The Setting As Character

I do have one big caveat about Michener’s work. Like many writers of historical fiction, Michener seems to lose his marbles when his stories or the character’s concerns get close to contemporary times and attitudes (see, for instance, Tolstoy’s utterly pointless digressions on freemasonry in “War and Peace”). Michener was a political idiot. And, like most fiction writers, he thought he knew everything.

Michener was the adopted son of Quakers (he never knew his biological parents). He was mostly an autodidact, and his thought was an odd blend of conspiracy theory and Society of Friends faux naiveté when it came to the gears and levels of the contemporary world. His political judgment leads to a few ill-advised and, because he was Michener, seemingly endless detours in the novels. The final chapters of “Chesapeake” are tough going (advice below on which section to skip). They are also evidence that, for better or worse, Michener wrote his own books.

Perhaps for the same reason, outside of the great sagas, Michener is a middling quality novelist, though certainly worth reading. But he figured something out, or stumbled into it, late in life, and it buoyed his final work beyond its time. He figured out how to use setting as the main instigator and mover in a story. In a Michener saga novel, the setting is virtually a character in itself.

But he did setting all wrong, at least according to modern theory. He used settings to give his characters freedom, not oppression. For Michener, setting is far from a Marxist or deterministic quality in fiction. Instead, setting gives Michener’s characters meaningful choices to make. They may be a mid-level knight in 12th century Poland during the Tartar invasion. They may be a slave deep inside a Mexican silver mine. They may be an oysterman fighting a gang war for control of the beds of the Chesapeake Bay. Wherever and whenever they might be, dealing with the specifics of the particular setting keeps Michener’s characters from getting lost in a cloud of their own cogitation.

Real storytelling rests on the moral assumption that humans do not create the meaning and value of life, but discover it. A novelist’s job is to mine that vein. Michener wasn’t a genius, although based on some of his statements, I’m pretty sure he thought he was. He wasn’t much of a philosopher. Or even, really, a masterful historian, although he tried to be.

But he sure was a hell of storyteller.

Read him.

The Top Five

Here is my pick for the top five Michener novels. “Chesapeake,” I think, is the true masterpiece that stands above all the others. But start anywhere. It’s a long, splendid journey. And when you’re done, I’m willing to bet you’ll wish there were more.

1. Chesapeake

As good as it gets. This is the saga of the Chesapeake Bay area, particularly the upper Chesapeake, from the days of the Powhatans, Choptank, and Nanticokes to the present. Michener starts it off with the compelling flight of a Susquehannock man named Pentaquod from his village after he comes out on the losing end of a debate on whether or not to go to war with a peaceful neighboring group (he’s against it). He ends up finding a new people on the eastern shore, and establishing a dynasty whose descendants we follow throughout the book. Plus, he discovers softshell crabs! The book continues with dramatic contact stories between Europeans, Indians, and Africans that are filled with love and bigotry, tragedy and triumph. We follow the Catholic Steeds, the Quaker Paxmores, and the godless Turlocks through sea stories, slave tales, plantation stories, war stories — up to the book’s present in the 1970s. The ending is decidedly weaker than the rest of the book, and you can skip the “Voyage Fourteen” section without losing anything other than a tortuous take on wetlands management theory and wacky 1970s environmentalism. Otherwise, this is Michener’s masterpiece.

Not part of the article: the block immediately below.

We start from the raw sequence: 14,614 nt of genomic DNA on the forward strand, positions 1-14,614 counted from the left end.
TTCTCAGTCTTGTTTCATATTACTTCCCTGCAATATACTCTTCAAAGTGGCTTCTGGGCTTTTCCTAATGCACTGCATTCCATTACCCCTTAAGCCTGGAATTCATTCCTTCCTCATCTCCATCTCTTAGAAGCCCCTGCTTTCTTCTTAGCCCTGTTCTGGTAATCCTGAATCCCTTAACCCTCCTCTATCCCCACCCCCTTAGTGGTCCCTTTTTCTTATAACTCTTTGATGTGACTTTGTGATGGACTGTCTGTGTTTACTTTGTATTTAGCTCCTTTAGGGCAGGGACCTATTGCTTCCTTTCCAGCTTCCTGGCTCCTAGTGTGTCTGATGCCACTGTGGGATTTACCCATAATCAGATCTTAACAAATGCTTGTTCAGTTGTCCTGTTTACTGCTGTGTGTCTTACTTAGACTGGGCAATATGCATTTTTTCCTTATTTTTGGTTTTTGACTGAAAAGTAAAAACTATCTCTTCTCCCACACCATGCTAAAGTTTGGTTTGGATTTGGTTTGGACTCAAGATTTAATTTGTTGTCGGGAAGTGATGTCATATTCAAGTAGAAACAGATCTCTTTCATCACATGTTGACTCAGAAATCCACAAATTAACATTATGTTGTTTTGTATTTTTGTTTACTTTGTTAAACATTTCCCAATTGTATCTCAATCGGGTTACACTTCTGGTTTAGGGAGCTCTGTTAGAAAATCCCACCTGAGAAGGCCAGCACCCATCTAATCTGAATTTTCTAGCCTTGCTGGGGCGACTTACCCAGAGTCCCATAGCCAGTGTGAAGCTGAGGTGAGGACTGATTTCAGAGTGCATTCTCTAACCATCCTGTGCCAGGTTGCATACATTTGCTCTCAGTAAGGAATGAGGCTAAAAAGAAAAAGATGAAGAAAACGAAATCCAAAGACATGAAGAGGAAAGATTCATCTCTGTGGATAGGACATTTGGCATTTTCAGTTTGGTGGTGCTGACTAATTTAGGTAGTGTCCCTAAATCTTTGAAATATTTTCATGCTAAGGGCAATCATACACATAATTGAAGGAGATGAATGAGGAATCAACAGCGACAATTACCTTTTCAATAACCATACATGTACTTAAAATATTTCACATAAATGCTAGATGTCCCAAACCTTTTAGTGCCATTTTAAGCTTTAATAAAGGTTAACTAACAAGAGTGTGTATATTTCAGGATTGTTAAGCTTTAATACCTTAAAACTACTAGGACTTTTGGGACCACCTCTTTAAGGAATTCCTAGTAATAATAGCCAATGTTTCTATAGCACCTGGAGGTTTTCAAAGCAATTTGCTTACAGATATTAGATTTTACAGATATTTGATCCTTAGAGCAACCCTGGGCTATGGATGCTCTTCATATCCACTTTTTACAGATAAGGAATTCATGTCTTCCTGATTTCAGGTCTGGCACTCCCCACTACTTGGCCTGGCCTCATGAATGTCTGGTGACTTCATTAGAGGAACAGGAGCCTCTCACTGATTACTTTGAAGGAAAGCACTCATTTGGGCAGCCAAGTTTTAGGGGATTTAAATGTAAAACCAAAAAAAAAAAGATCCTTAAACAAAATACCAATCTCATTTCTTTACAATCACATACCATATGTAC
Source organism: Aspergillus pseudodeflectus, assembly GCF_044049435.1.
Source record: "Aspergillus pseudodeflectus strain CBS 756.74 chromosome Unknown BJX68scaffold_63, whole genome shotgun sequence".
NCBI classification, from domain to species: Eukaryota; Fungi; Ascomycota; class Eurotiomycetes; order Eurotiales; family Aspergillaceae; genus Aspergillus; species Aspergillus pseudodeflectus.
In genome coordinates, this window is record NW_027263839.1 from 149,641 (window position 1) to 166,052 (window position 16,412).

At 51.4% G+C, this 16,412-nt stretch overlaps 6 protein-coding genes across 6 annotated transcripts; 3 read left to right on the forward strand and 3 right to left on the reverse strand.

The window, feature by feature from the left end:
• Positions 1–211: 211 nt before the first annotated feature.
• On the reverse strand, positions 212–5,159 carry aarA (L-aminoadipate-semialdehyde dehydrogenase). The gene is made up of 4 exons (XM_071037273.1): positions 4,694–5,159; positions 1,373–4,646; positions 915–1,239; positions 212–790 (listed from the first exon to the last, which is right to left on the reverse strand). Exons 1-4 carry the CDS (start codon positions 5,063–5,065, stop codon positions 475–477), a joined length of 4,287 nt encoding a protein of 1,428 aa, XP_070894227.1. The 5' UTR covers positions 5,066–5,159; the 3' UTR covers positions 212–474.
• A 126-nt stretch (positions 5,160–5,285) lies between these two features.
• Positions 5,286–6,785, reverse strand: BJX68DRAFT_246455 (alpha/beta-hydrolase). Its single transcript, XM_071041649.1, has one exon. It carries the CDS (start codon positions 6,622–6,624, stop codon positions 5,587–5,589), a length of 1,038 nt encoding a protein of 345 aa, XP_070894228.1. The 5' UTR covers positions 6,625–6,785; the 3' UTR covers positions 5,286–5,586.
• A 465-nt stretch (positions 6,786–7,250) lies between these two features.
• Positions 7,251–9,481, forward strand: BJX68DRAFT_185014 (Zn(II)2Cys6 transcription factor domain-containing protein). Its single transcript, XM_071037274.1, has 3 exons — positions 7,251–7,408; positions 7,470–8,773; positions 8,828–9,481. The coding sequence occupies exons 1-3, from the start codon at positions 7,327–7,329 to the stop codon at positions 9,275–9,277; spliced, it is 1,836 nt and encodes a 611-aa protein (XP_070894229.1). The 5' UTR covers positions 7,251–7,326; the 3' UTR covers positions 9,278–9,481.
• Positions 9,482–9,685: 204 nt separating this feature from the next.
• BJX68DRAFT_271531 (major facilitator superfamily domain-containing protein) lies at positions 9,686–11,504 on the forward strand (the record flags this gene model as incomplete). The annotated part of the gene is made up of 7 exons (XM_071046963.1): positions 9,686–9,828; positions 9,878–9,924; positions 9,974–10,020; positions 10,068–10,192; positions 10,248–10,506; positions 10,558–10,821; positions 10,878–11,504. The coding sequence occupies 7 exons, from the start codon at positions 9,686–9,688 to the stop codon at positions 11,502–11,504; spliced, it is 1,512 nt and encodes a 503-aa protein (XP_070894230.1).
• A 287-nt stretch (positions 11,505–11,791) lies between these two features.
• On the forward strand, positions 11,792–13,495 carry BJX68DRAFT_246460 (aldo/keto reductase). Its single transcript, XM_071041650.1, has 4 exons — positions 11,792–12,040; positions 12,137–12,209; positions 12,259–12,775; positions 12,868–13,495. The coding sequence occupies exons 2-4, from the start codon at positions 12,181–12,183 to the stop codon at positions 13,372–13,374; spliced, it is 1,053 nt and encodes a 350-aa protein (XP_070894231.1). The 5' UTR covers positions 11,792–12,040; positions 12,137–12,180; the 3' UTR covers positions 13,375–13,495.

2. Mexico

This one has a wonderful modern-era framing story that revolves around bullfighting and coming to terms with one’s home town, in this case the fictional Mexican city of “Toledo.” Norman Clay is an American journalist who is still intimately connected with the town of his birth and with his extended family. He’s a descendant of the Clays, who came from Virginia, and from two branches of the Palofoxes, one purely Spanish in ancestry, the other Spanish and Mexican Indian mixed. I learned far more, and I got a much grander feel, for bullfighting than I did from “The Sun Also Rises,” “Death in the Afternoon,” or anything else I’ve ever read on the subject. It even put my one rather disturbing trip to the arena in Pamplona into perspective. Michener’s description of the silver mine on which Toledo’s wealth was based, and the way the mine was worked by Indian slave women, is awesome, harrowing, heartbreaking, and unforgettable.

3. Poland

I went into this knowing next to nothing about Polish history. What a place! It is a frontier state, the border of Europe and Asia, of Christianity and … the world before, which was still very much a threat to overwhelm and destroy the place at any moment. Slavic resilience. Castles with weird animal menageries. Plus, we get a multiple perspective account of the battle at the Gates of Vienna, when Jan Sobieski saved Europe from the Turks. Lots of deeply moving stories within as we follow the generations of several families of various social classes, and some tragic moments that will rend your heart.

4. Caribbean

If you ever wanted to really understand pirates, buccaneers, and the pirate’s life, this one’s for you. It’s got Blackbeard. It’s got Sir Francis Drake (who Michener presents as quite a jerk). There’s a great battle segment at Cartagena. The later stretches of the book have a complex presentation of the social strata of the islands, particularly among those of mixed European and African ancestry. Plus, there’s a nuanced (and sinister) take on a Rastaman character and even a brief history of the Rastafarian movement, which is far weirder than I ever supposed.

5. Texas

The framing story on this one is weak. We follow a historic commission flying around to visit various sites it will include in a recommendation for a new school history curriculum. But the historical fiction is top notch, especially when it comes to the Spanish settlement of San Antonio. This one has scenes as brutal as anything in Cormac McCarthy or Larry McMurtry’s historical novels. The violence and pathos comes through particularly well in Michener’s account of the Battle of the Alamo, which is really fantastic.

Tony Daniel is the author of 11 fantasy and science fiction novels, the latest of which is young adult fantasy, "The Amber Arrow." He’s also an award-winning short story writer. Daniel has co-written screenplays for monster movies that appear on the SyFy and Chiller Channels including the films "Beneath" and "Flu Birds." Daniel is also a senior editor at Baen Books. His website is tonydaniel.com.